Improved Vaccine Protects Against 9 Cancer-Causing Strains of HPV


Researchers from the Moffitt Cancer Center find that the newest HPV vaccine protects against 9 cancer-causing strains of the virus.

A study conducted by researchers from the Moffitt Cancer Center finds that the newest human papilloma virus (HPV) vaccine, 9vHPV, also known as Gardasil 9, is “highly effective” in the prevention of nine different strains of cervical cancer-causing HPV.

HPV is an incredibly common virus; in fact, the Centers for Disease Control and Prevention (CDC) estimate that about 1 in 4 individuals are infected with this virus in the United States alone. The virus is transmitted through skin-to-skin contact, most commonly through sexual intercourse. According to the CDC, most HPV cases go away on their own; however, sometimes individuals go on to develop genital warts, and infection with some strains can result in cancer.

Although there are hundreds of strains of HPV, only 13 are associated with cancer development, according to a press release on the study. It is estimated that HPV 16 and HPV 18 in particular are responsible for a staggering 70% of all cervical cancers.

According to the American Cancer Society, an estimated 12,820 cases of invasive cervical cancer will be diagnosed this year in the United States alone, and 4,210 of them will die from it. Cervical cancer is “the second most common cause of cancer-related death worldwide,” according to the press release. The majority of these deaths, 80%, happen in developing nations.

Although the development of HPV vaccines has worked to cut down the number of infections, as well as deaths, an improved vaccine works to expand that umbrella of protection. The results of the study were published in The Lancet.

There are currently two HPV vaccines on the market that have been designed to protect against HPV types 16 and 18: Cervarix and Gardasil. In addition to protecting against these types of HPV, Gardasil also offers protection against the development of genital warts that are typically caused by HPV types 6 and 11.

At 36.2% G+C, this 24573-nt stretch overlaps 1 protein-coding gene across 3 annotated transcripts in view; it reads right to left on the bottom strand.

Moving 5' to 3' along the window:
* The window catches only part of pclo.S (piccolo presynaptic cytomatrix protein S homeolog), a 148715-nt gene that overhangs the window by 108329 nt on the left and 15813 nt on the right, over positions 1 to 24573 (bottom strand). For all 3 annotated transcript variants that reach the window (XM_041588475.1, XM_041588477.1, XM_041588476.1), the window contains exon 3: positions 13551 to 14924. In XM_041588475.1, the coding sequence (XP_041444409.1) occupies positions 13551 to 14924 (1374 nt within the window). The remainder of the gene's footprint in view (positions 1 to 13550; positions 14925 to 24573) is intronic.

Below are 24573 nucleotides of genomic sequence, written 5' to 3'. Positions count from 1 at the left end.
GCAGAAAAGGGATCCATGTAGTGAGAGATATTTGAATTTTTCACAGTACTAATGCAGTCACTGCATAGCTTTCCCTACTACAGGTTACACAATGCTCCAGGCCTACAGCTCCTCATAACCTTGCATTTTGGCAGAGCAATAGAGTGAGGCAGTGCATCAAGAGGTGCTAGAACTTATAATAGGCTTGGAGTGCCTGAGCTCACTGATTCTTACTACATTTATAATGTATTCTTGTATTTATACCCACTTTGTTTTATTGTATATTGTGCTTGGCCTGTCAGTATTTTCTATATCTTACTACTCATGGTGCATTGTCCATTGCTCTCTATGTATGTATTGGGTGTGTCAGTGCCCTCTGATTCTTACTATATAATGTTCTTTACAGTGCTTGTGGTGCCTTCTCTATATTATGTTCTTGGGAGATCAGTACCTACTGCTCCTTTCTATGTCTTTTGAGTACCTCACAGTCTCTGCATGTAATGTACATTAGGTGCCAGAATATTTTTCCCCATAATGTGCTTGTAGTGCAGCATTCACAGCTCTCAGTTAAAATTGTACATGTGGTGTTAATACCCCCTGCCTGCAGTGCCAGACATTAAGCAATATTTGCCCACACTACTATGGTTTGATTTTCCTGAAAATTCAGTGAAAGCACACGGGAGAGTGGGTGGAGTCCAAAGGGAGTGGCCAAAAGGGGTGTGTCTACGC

Armed with this information, scientists sought to improve the HPV vaccine so that it will protect against more of the types of HPV that are associated with cervical cancer. Results have shown that, not only does Gardasil 9 protect against HPV types 16, 18, 6, and 11; it also offers protection against 5 more types of cancer-causing HPV: Types 31, 33, 45, 52, and 58.

“Based on epidemiological studies, the [Gardasil 9] could prevent approximately 90% of cervical cancer, 90% of HPV-related vulvar and vaginal cancer, 70% to 85% of high-grade cervical disease in females, and approximately 90% of HPV-related anal cancer and genital warts in males and females worldwide,” director of the Center for Infection Research in Cancer at Moffitt, Anna R. Guiliano, PhD, explained in the press release.

In a phase 3 randomized study consisting of 105 study sites, researchers from 18 countries set out to compare the effectiveness of Gardasil 9, with the older Gardasil. The researchers enrolled 14,215 women between the ages of 16 and 26 and randomly put them into 2 groups: one receiving Gardasil 9, and the other receiving Gardasil. They followed up on the participants for 6 years post-vaccination.

They found that Gardasil 9 “has long-term activity against HPV infection and disease,” according to the press release. In fact, the improved vaccine cut down on the risk of developing “HPV 31/33/45/52/58-related cervical, vulvar, and vaginal disease by 97.7% when compared with Gardasil, and the 2 vaccines had similar activity at preventing HPV 6/11/16/18-associated disease.” Furthermore, Gardasil 9 was also “highly effective” in cutting down on the risk of developing “cervical cell abnormalities, biopsies, and definitive therapies” associated with HPV 31/33/45/52/58.

In 2015, Gardasil 9 first became available for use in females and males between the ages of 9 and 36 as a means of protection against HPV-related cancers as well as genital warts. Researchers postulate that increased use of this vaccine can work towards “greatly reducing the incidence and mortality of HPV-associated diseases,” according to the press release.

The researchers posit that the findings from this phase 3 study “support comprehensive vaccination programs and inform public health decision related to implementation.”

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